Outdoor Lighting

Transportation Services and Facilities Management were not sanguine with the typical 50-60% energy savings seen in parking structure and lot lighting retrofits, so the teams dug into the details and tweaked the solutions such that energy savings are nearing 80% over metal halide and high-pressure sodium predecessors. Next the team pursued energy reductions from efficient street lighting.  Transportation Services partnered with Facilities Management, and the California Technology Lighting Center to brainstorm ways to dramatically cut street light energy use while maintaining campus safety. The result was a pilot Intelligent Adaptive Street Lighting project. Street lights are fit with motion sensors and illuminate only when pedestrians, bicyclists or vehicles approach. Preliminary results suggest that if implemented across campus, UCI could reduce energy used for street lighting by 75% over the originally installed high-pressure sodium lamps. 

Leading in LEED

University of California policy dictates that Design & Construction Services is to achieve LEED Silver or better for new construction. UCI has taken that a step further, requiring LEED Gold or better. Even so, Design & Construction Services managers challenge the design teams to implement innovative design solutions to meet LEED Platinum certification, including finding new ways to save energy in designs and committing to strategies with longer paybacks. These high standards have resulted in UCI delivering zero LEED Silver, 8 LEED Gold, and 13 LEED Platinum projects since the UC policy was established.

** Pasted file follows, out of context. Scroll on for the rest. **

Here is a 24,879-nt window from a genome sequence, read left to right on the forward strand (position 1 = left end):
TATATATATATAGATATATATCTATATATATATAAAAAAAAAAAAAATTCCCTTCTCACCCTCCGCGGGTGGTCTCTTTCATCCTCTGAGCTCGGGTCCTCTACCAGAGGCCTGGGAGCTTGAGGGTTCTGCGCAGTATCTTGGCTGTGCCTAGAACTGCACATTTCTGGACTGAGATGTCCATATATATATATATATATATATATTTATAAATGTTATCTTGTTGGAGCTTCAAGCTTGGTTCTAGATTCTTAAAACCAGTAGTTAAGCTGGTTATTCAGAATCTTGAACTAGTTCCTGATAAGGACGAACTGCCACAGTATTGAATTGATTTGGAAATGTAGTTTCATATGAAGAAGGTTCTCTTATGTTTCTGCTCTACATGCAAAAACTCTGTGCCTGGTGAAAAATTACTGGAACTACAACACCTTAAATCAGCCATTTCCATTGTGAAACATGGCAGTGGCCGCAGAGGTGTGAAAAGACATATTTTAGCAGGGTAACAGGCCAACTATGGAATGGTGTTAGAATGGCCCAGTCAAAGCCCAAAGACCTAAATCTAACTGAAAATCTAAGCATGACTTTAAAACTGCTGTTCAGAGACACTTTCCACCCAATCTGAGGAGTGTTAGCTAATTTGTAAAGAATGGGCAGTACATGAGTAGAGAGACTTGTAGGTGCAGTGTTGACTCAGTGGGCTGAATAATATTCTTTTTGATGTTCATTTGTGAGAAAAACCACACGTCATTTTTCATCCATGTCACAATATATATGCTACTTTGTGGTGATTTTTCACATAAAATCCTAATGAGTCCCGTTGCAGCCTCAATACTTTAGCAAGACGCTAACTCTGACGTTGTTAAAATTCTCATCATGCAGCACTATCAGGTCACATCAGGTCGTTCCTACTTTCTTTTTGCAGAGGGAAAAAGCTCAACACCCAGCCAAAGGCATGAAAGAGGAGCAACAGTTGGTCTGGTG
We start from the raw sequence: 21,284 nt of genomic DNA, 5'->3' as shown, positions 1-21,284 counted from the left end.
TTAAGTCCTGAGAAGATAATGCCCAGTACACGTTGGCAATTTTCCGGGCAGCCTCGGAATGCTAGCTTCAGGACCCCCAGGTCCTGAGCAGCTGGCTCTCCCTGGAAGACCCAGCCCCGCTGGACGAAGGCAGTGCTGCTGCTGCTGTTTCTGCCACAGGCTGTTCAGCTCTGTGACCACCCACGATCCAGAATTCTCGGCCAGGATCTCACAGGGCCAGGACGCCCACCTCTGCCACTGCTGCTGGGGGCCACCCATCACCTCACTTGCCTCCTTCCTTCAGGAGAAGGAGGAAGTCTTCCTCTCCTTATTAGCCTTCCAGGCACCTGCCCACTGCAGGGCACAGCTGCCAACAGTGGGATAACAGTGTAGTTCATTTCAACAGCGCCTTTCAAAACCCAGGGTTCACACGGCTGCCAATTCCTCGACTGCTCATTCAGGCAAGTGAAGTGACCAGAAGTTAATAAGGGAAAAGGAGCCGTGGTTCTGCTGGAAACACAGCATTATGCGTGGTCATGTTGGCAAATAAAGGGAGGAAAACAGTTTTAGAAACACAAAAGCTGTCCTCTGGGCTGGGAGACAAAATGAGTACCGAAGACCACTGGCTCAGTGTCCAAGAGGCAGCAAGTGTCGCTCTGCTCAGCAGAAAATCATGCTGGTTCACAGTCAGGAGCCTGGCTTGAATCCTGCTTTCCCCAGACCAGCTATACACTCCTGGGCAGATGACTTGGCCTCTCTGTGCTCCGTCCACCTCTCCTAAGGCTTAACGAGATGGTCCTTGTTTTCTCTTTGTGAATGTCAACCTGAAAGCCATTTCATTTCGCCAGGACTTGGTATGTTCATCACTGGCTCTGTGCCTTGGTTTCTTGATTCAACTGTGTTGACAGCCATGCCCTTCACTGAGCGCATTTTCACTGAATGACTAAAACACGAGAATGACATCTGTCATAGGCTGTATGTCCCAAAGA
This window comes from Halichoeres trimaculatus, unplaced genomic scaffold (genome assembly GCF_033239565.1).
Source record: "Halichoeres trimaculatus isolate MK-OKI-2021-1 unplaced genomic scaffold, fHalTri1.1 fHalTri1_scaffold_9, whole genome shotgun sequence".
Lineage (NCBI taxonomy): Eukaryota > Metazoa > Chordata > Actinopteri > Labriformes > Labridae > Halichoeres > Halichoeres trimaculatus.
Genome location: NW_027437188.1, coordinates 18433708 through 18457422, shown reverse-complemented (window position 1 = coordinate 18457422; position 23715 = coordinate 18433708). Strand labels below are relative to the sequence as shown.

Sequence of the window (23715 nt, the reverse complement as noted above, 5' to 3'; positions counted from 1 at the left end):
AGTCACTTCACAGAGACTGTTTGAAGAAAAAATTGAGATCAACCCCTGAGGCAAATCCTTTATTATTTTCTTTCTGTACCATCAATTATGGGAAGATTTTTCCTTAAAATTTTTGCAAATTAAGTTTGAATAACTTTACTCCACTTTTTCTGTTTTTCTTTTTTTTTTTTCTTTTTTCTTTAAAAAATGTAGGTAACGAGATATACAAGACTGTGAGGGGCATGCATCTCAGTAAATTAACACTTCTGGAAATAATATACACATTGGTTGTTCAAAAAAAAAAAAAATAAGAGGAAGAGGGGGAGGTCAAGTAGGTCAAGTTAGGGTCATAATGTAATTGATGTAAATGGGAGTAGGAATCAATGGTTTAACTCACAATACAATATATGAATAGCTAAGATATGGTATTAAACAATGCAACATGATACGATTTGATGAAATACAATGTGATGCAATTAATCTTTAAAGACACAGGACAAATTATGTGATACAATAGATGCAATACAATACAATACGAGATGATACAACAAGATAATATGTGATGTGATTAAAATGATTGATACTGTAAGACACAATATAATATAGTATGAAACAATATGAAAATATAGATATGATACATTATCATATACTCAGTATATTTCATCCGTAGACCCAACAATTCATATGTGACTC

The model has been shared extensively in the education community through conference presentations and journal articles. 

The key effectiveness measure for UCI’s Energy Team is the percent reduction in campus energy use since 2008. The campus also tracks greenhouse gas emissions from a 2007baseline with the goal of reducing emissions enough to offset campus growth and working toward the UC system-wide goal of achieving climate neutrality by 2025. 

UC Irvine exceeded its 20% campus-wide energy reduction goal in 2014 -- 7 years early -- and is on track to meet a 40% reduction goal by 2020.

The Sustainable Performance Improvement Model has a long history of success at UC Irvine, and of recognition from peer organizations. The National Association for College and University Business Officers awarded UCI’s Sustainable Performance Improvement Model first place in NACUBO’s 1996 Higher Education Awards Program. The campus also received the USA TODAY Quality Cup Award in 1998.

In addition, A&BS has attained exemplary results in such areas as on-time/on-budget delivery of LEED Gold and Platinum construction projects, low campus-wide accident and injury rates, low incidence of grievances and labor disputes that escalate to hearings, and numerous environmental awards including the state of California’s highest environmental award, the Governor's Environmental & Economic Leadership Award, in 2008 and again in 2013; the 2014 Climate Leadership Award for Organizational Leadership from the U.S. Environmental Protection Agency, the Association of Climate Change Officers, the Center for Climate and Energy Solutions, and The Climate Registry; APPA's 2012 inaugural award for Sustainability in Facilities Management; and a 2011 Second Nature Climate Leadership Award. The Sierra Club has ranked UCI among the nation’s top 10 greenest campuses for five consecutive years.